Okay, so being out of town for a while has left me lots of time for reading. Hence I’ve got another one of those link posts. But first, a question: Does anyone like these things? I find them to be a useful way to throw together a bunch of interesting stuff, but if everyone thinks they suck I can stop. Also, would it be better if I just blogged these at the time I read them as quickies? Do you care? Seriously, if you have any preference or thought at all, please let me know in the comments or an email.
Now for some stuff …
- I may be doing a little drinks thing Monday night in SF. I will post here, but if you’d like an email with details let me know (comments or email is fine).
- The science of spice: Chili’s are hot because the chemical that makes it so acts as a fungicide. Interesting. Also from the article, “It turns out that capsaicin – this plant protectant – binds to a special class of vanilloid receptor inside our mouth called VR1 receptors. After binding capsaicin, the neuron is depolarized, and it signals the presence of spicy stimuli … But here’s the strange part: VR1 receptors weren’t designed to detect capsaicin. They bind spicy food by accident. The real purpose of VR1 receptors is the detection of heat. They are supposed to prevent us from consuming food that is too hot, in the thermal sense. (That’s why our VR1 receptors are clustered in our tongue, mouth and skin.)”
- New York Times on how much different the dress code/culture of advertising is now compared to Mad Men. There are simply too many quotes worthy of poking fun at to choose one.
- Georgia’s war with Russia is the first time in history that two nations with a McDonald’s have fought. (via rc3.org)
- Marginal Revolution sums up something I’ve been noticing quite a lot: Obama insecurity.
- Airborne has settled a case with the FTC that will require them to give back $30 million to consumers because of false claims. If you bought Airborne over the last few years and want your money back, there’s a handy website to help you.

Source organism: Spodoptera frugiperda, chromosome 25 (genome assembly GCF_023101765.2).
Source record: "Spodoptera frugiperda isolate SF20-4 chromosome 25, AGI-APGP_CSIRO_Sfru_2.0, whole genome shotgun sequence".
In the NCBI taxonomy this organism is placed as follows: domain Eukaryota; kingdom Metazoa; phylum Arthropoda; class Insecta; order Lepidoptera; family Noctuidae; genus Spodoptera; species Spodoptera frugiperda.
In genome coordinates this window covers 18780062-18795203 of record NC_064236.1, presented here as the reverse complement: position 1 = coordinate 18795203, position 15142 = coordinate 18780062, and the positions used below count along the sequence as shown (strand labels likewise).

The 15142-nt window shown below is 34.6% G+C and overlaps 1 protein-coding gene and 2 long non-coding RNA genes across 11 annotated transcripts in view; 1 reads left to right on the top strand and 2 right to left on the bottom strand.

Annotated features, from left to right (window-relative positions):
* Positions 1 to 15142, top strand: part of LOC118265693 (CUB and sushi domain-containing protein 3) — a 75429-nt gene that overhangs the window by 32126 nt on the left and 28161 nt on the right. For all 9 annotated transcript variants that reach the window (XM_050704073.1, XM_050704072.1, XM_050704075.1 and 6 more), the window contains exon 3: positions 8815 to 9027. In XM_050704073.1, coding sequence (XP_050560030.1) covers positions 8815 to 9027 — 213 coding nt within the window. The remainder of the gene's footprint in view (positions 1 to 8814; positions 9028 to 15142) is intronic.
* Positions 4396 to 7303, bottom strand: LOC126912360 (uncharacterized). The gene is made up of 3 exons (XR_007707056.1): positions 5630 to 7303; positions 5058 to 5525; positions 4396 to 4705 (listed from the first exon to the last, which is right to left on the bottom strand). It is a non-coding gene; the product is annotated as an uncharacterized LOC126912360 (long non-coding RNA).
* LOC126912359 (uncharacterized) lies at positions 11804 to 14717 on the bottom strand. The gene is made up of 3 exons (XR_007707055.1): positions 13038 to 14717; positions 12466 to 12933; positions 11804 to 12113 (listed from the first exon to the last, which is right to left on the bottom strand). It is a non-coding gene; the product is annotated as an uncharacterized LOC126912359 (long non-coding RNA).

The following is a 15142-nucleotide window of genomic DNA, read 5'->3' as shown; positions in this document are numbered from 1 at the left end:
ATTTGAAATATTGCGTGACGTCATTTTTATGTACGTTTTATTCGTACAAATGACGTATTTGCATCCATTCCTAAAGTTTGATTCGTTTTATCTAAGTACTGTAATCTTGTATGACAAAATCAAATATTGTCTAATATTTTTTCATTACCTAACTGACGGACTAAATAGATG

- What was most interesting about the Times’ piece on YouTube ads was the technology behind it: “YouTube introduced a technology last fall called Video ID which allowed copyright owners to compare the digital fingerprints of their videos with material on YouTube, then flag infringing material for removal.” This gives media companies (or any content creator) the opportunity to track all content and eventually claim it as their own. That includes content created by consumers. Check out what EA is doing: “Electronic Arts, the video game publisher, has taken Video ID a step further, using it to encourage user submissions. In a promotion for the coming video game Spore, E.A. encouraged gamers to upload original Spore creatures they created using a software program. There were more than 100,000 submissions, and some attracted hundreds of thousands of views. E.A. used Video ID to claim the most popular user videos and share in the ad revenue on them.” Opens up some interesting possibilities (and questions).
- A select number of libraries have started to lend physical objects in addition to books: “Tool Lending Library offers thousands of tools free to Berkeley residents and people who own property in Berkeley. First time borrowers must present photo ID, a Berkeley Public Library card, and a recently received utility bill their name. Berkeley property owners who do not live in Berkeley must present their property tax bill. These policies are strictly enforced.”
- Diaroogle.com: Locate a public toilet in NYC. (via Alan via Josh)
- Blogjects (or spimes) in the wild: “Baacode gives each item of clothing a unique tracking number, which when entered into Icebreaker’s website allows you to find out exactly where your clothing was made, even allowing you to take a virtual tour of the New Zealand ranch on which “your” sheep was raised.”
That’s it for now. Have a great week.